Maury Muehleisen’s Gingerbreadd and Before the Ever Since

cover artMaury Muehleisen? Who he? He was Jim Croce’s guitar-playing accompanist, and the guy who made Big Bad Jim sound the way he did. He was killed in the same plane crash that killed Croce, on September 20, 1973. His music lives on. Until just recently though, his music did not live on. Capitol had let his one solo album, made in 1970, rest in oblivion. Only worn copies of tired vinyl or a small run of CDs issued in 1997 that sold out quickly might be found in flea markets. Maury’s sister Mary worked tirelessly to obtain the rights to reissue Gingerbreadd and finally in 2006 Capitol allowed her to do so.

Gingerbreadd was recorded before Maury teamed up with Jim Croce. He was a guitar-picking student at New Jersey’s Glassboro State College when professor Joe Salviuolo requested a tape of his music. Joe was friends with record producer Tommy West, who heard the tape and signed Maury to Capitol Records. When he was ready to tour the album, West asked him if another friend could back him up. The friend was Jim Croce. Maury and Jim hit it off and Maury became Jim’s lead guitarist in 1971.

Sister Mary decided to release Before the Ever Since when it looked as though Capitol might not release the rights to Gingerbreadd. The two albums are almost identical except for two additional songs on the demo disc. Same songs, same sequence. So why would you want both?

cover artThe official release is considerably sweetened with strings and things that add depth to the fine fingerpicked guitar and Maury’s sweet tenor voice. His voice, sweet and pure, is a highlight of the recordings. If you’re only familiar with Croce’s novelty songs, the style of Muehleisen’s work will be a revelation to you. But if you recall Jim’s ballads, his tender side, you’ll catch a glimpse of that here. You’ll see the influence Muehleisen brought to the act. And his guitar picking is brilliant and crystalline. There’s a Gordon Lightfoot feel to it, especially on a track like “Free to Love You.”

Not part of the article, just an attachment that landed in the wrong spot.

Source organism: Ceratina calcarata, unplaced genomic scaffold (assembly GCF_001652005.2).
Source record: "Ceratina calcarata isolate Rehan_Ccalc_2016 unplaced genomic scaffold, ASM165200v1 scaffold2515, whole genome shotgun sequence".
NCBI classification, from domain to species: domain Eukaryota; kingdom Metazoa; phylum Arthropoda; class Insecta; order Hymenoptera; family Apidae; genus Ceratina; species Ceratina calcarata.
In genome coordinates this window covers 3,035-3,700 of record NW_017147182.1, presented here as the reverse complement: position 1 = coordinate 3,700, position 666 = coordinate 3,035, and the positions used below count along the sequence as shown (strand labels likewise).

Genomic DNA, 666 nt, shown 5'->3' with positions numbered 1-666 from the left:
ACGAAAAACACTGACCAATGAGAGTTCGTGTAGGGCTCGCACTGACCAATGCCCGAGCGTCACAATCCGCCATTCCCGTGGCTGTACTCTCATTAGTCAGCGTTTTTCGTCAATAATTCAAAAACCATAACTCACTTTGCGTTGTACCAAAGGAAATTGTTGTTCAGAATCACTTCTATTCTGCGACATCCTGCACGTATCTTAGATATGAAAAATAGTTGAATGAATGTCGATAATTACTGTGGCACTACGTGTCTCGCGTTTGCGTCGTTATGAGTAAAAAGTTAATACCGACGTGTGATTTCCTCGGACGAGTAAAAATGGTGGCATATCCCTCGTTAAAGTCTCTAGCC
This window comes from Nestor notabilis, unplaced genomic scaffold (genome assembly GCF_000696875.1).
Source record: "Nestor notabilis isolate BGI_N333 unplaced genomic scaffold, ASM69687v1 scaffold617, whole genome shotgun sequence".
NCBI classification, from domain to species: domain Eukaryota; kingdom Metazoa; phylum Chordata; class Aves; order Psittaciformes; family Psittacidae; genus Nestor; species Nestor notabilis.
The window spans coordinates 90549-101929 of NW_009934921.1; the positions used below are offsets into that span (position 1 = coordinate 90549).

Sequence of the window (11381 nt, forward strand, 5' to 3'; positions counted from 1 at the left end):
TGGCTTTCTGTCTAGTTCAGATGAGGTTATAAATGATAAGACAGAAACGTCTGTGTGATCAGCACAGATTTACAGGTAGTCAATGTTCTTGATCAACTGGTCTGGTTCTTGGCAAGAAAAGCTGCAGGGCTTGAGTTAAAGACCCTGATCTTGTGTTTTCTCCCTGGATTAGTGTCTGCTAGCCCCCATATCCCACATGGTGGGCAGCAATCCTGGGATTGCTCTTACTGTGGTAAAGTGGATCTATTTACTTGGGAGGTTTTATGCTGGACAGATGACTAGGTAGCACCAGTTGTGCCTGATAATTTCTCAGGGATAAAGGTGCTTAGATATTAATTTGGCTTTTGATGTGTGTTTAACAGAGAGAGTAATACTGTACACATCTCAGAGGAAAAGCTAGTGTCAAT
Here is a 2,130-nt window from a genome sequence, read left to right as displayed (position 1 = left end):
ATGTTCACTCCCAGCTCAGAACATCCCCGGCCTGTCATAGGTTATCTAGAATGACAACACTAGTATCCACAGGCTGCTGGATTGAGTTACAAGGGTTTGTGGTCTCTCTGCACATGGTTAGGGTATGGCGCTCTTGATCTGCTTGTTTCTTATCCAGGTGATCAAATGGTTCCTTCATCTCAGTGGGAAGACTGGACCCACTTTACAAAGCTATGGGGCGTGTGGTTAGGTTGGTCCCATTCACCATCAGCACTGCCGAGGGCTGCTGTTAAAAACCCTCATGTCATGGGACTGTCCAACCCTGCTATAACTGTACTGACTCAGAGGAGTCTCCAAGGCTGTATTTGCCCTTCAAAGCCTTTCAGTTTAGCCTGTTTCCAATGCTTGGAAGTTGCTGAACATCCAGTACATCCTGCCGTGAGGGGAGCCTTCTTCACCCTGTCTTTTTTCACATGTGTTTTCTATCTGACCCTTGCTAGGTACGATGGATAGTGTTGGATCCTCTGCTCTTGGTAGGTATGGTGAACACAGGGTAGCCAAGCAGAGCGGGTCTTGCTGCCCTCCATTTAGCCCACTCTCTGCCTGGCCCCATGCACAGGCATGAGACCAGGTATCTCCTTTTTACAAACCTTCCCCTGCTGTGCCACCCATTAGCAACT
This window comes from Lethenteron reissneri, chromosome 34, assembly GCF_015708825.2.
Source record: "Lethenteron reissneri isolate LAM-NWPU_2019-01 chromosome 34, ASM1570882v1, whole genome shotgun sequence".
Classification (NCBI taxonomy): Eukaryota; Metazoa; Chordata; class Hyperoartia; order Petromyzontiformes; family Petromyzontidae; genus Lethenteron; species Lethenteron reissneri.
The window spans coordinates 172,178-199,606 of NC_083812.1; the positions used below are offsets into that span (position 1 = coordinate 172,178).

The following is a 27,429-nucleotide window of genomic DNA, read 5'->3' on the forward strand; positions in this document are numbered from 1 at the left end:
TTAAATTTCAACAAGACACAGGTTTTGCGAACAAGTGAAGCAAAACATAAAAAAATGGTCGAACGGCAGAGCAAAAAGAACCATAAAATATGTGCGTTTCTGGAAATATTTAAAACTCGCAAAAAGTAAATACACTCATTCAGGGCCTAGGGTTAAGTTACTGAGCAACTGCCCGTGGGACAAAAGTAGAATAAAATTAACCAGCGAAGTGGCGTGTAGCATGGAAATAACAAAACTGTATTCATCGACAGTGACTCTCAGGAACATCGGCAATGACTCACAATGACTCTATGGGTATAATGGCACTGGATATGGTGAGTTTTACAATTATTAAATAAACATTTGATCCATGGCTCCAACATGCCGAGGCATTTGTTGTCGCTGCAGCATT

On Before the Ever Since it’s just guitar and voice, with maybe a touch of harmonica. Do I prefer one over the other? Not really. It depends on the mood I’m in. Sometimes I find the production a bit heavy on Gingerbreadd so I’ll put on the demo version. Other times, that will be a bit thin, so Gingerbreadd it is.

Why “Gingerbreadd” you might well ask? Mary explains:

Gingerbreadd was a term brought into being by folklorist/folksinger Paul Clayton (Paul Clayton Worthington – 1931-1967). [It] represented Clayton’s philosophy, a belief he hoped would be embraced by the artistic world. The goal … was to combine artists who could easily entertain an audience of one or an audience of many, artists who would do their best to make this world a better place. [He] hoped to one day create a legitimate corporation, a ‘Gingerbreadd‘ record label, adding an extra ‘d’ simply to distinguish the word for copyright purposes. And, although his ambition was not fulfilled during his short and gifted lifetime, two in his wide circle of friends, Henry Glassie and Joe Savioulo would always remember Paul and his dream.

The two bonus tracks on Before the Ever Since are Maury’s version of his own “Salon & Saloon” that was recorded by Jim Croce with piano accompaniment and “I Remember Mary,” both in acoustic guitar renditions that are quite lovely. So that’s it then, a sweet short life summed up in two recordings. His voice and guitar and his lyrics and music are haunting. And of course, there are always the Croce recordings to listen to. But this … this is Maury Muehleisen on his own terms. And that’s something.

(The Ever Since LLC, 2006; originally released 1970)
(The Ever Since LLC, 2006)

David Kidney

David Kidney was born in the Marine Hospital on Staten Island in the middle of the last century, when the millenium seemed a very long way off. His family soon moved to Canada, because the air was fresher. He has written songs and stories, played guitar, painted, sculpted, and coached soccer and baseball. He edits and publishes the Rylander, the Ry Cooder Quarterly, which has subscribers around the world. He says life in the Great White North is grand. He lives in Dundas in the province of Ontario, with his wife.

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